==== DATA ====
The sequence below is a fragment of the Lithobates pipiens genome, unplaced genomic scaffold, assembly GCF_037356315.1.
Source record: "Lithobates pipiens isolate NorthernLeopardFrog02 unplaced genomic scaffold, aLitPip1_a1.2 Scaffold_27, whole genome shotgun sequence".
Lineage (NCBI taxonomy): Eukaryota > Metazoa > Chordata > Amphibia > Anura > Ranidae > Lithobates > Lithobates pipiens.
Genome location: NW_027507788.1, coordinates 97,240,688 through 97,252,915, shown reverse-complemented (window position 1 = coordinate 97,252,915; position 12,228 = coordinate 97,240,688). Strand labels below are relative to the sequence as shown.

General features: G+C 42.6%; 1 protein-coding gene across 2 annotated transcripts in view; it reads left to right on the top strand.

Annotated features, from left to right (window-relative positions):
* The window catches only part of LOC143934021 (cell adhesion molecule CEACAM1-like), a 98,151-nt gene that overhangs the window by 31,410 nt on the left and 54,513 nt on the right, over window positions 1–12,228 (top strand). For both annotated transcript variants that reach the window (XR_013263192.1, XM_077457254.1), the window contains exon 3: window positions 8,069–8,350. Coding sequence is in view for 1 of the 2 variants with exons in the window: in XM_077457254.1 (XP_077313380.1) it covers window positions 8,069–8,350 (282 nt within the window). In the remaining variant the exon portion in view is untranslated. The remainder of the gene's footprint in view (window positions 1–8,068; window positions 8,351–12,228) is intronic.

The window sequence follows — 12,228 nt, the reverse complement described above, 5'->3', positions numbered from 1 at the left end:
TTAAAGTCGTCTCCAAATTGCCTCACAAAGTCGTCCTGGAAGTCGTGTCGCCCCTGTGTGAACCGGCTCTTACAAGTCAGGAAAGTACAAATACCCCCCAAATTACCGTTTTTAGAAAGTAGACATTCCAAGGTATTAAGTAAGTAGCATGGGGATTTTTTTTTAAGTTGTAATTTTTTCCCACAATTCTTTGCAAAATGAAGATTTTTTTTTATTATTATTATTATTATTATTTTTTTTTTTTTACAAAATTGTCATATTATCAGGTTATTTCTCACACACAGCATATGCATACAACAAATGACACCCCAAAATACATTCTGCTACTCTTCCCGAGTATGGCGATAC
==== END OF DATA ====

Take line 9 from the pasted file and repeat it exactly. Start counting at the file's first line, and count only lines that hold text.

TTAAAGTCGTCTCCAAATTGCCTCACAAAGTCGTCCTGGAAGTCGTGTCGCCCCTGTGTGAACCGGCTCTTACAAGTCAGGAAAGTACAAATACCCCCCAAATTACCGTTTTTAGAAAGTAGACATTCCAAGGTATTAAGTAAGTAGCATGGGGATTTTTTTTTAAGTTGTAATTTTTTCCCACAATTCTTTGCAAAATGAAGATTTTTTTTTATTATTATTATTATTATTATTTTTTTTTTTTTACAAAATTGTCATATTATCAGGTTATTTCTCACACACAGCATATGCATACAACAAATGACACCCCAAAATACATTCTGCTACTCTTCCCGAGTATGGCGATAC